Free public transport in Montpellier

By Michiel Modijefsky / Updated: 15 Sep 2020

The residents of the metropolis of Montpellier have been able to travel free of charge every weekend on board buses and trams throughout the metropolitan area since 5 September 2020. The offer applies the residents only. All who live in one of the 31 municipalities of the Montpellier metropolis can apply for the free weekend pass, which is available from the public transport mobile application (M'Ticket TaM) and on the public transport card (TaM card).

Free transport was an key election campaign promise of the mayor of Montpellier and president of Montpellier Méditerranée Métropole Michaël Delafosse who was elected in the 2020 municipal elections. The key objectives of the measure are to improve the environment and living conditions, strengthen the attractiveness of local shops and reduce transport costs for residents of the metropolis, especially for families.

Improve the environment, welfare and local businesses

Delafosse stated, “Twenty years after the cities’ first tram line entered into service, Montpellier faces urgent challenges of global warming and traffic congestion and we must rethink public transport and facilitate access to mobility for all”. In Montpellier, some 40% of CO2 emissions come from transport and road traffic is a key source of air pollution, affecting people’s health. Free public transport should help convince people to start using public transport instead of private cars.

Free public transport should also provide better access to transport and increase the purchasing power of Montpellier residents particularly for those facing problems related to urban poverty and social inclusion. Free public transport for residents should also provide for a better distribution of the taxes paid by Montpellier residents.  Michaël Delafosse says, “it is not normal for Montpellier residents to finance transport through their taxes and pay their ticket in the same way as people from Nimes or Sete who come to work in Montpellier”.  While visitors from outside the metropolis pay for their public transport only once through the purchase of the ticket, residents of the metropolis pay for it three times: through tickets or subscriptions, through their local taxes (housing tax and property tax) and through a mobility payment, which is paid by companies for their employees.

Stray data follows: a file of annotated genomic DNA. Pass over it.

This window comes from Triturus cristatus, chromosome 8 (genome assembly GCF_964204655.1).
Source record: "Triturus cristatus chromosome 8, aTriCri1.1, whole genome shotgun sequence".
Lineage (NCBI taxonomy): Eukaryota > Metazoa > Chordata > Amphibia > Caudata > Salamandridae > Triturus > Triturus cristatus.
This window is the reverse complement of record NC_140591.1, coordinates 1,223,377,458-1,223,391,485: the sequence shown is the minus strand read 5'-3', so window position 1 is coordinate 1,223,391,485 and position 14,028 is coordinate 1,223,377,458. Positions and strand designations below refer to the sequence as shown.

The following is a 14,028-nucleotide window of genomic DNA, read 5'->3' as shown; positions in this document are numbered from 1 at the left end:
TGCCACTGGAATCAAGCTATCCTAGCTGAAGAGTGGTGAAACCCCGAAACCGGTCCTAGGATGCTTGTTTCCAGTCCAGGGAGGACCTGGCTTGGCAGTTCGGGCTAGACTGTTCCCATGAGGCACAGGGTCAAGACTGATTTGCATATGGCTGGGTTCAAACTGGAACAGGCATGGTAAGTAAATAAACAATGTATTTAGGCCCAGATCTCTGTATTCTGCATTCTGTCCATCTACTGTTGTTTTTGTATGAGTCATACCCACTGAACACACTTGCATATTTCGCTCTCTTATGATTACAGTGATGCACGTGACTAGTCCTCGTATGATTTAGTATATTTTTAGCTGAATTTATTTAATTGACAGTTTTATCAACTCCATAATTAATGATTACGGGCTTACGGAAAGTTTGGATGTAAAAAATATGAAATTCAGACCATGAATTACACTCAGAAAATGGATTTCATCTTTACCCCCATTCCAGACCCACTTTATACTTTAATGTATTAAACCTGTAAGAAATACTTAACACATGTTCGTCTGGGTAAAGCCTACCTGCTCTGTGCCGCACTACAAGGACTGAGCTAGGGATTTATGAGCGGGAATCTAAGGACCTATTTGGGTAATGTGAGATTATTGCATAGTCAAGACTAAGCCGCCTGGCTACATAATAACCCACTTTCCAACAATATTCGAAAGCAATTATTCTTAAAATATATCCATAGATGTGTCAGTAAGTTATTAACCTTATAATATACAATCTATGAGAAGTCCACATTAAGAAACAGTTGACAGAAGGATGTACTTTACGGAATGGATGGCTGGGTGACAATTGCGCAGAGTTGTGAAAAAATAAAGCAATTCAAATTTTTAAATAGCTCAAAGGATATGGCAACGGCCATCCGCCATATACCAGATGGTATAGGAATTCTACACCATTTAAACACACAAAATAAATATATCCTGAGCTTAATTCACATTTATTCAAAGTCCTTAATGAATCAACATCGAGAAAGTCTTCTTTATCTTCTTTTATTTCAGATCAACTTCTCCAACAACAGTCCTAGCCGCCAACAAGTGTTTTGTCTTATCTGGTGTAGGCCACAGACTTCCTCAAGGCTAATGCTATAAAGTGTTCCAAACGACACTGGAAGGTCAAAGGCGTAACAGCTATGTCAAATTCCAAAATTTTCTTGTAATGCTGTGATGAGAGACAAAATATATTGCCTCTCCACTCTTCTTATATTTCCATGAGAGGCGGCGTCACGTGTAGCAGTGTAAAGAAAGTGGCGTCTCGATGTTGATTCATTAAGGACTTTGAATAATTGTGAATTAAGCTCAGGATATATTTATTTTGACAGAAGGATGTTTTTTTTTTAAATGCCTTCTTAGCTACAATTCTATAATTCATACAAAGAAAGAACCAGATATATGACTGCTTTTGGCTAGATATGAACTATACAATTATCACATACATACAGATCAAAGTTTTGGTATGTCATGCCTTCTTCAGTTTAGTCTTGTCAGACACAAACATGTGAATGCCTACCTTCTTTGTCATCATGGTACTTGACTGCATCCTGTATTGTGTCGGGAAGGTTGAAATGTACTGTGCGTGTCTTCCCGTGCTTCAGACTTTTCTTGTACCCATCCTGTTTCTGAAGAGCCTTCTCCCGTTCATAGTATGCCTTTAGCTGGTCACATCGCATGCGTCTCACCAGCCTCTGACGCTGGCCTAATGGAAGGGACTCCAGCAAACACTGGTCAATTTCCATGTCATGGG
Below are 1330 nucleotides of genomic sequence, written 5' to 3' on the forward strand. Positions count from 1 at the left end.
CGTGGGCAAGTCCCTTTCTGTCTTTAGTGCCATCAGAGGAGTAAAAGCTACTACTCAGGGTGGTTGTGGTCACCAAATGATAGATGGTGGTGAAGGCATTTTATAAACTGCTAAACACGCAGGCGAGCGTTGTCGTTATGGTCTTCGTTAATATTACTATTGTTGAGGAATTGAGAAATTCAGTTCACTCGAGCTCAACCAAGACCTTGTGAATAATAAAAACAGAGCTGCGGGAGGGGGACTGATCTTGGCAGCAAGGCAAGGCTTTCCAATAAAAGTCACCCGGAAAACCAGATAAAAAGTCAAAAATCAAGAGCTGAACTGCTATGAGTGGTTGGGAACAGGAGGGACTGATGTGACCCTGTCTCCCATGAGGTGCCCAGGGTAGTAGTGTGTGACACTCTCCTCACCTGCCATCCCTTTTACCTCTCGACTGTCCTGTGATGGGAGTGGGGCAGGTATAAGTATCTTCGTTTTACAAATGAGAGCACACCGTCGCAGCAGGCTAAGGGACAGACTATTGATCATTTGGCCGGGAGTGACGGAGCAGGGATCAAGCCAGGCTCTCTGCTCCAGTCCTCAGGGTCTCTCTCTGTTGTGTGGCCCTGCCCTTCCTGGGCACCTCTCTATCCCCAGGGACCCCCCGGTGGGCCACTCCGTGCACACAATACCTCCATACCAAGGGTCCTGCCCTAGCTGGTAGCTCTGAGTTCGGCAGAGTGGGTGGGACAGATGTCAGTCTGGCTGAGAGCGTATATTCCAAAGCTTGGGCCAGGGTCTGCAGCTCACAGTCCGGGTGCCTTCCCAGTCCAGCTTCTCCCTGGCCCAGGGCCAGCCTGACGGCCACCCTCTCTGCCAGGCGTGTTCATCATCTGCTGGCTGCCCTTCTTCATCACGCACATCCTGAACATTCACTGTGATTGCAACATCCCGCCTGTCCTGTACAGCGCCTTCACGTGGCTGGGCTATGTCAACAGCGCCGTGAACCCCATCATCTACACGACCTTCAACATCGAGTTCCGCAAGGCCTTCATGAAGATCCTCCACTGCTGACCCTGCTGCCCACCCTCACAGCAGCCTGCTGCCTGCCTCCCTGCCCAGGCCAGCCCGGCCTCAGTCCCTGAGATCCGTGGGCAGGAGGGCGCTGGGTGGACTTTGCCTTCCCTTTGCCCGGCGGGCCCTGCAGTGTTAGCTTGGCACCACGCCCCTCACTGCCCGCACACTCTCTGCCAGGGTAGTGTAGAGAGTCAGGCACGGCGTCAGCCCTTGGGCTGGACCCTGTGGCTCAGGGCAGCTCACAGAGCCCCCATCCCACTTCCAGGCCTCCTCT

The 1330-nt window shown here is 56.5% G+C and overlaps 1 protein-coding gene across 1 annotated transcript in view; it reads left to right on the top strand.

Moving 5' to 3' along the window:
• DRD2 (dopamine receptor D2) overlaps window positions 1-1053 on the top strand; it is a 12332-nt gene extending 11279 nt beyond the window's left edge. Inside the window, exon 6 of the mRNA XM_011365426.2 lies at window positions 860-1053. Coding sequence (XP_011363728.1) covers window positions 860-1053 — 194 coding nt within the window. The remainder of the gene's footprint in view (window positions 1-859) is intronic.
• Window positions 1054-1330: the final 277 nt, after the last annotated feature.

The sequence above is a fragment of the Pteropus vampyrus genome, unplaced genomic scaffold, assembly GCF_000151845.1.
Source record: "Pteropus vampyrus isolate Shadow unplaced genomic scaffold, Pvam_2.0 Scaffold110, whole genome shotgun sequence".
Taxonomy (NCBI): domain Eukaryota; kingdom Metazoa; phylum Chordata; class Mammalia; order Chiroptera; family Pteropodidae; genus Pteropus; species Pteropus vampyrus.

Finally, free public transport is one of many measures which could support local commerce, particularly in downtown Montpellier, which faces strong competition from peripheral shopping areas that are easily accessible by car.  

First phase on the way to total free travel

The introduction of free public transport in the weekends is considered only the first phase in an effort to further increase free access to public transport.  Montpellier plans to extend the availability of free public transport in the next 18-36 months. After this first phase, the offer will be extended to seniors and young people, every day. In a third and final phase, the offer should be extended to the entire population of the metropolis. The move makes Montpellier Méditerranée Métropole the first French metropolis to implement free public transport for its inhabitants. And with a population of 475,000 it is much bigger than other cities and urban areas in France that introduced free public transport, like Dunkirk, Châteauroux or Aubagne.

Critics of the system have raised concerns over financing of the plans. It is estimated the annual costs for free transport during weekends amounts to €5.6 million, while the total revenues from ticket sales in 2019 amounted to nearly €39 million. Michaël Delafosse intends to finance this free service from the cities’ general budget and without any tax increase. “We need to be creative”, admits Delafosse, “but we should make a strong political choice and the cost represent some 5% of the city's operating budget. It is therefore tenable.”

Country: 
France
Topic: 
Collective passenger transport
Traffic and demand management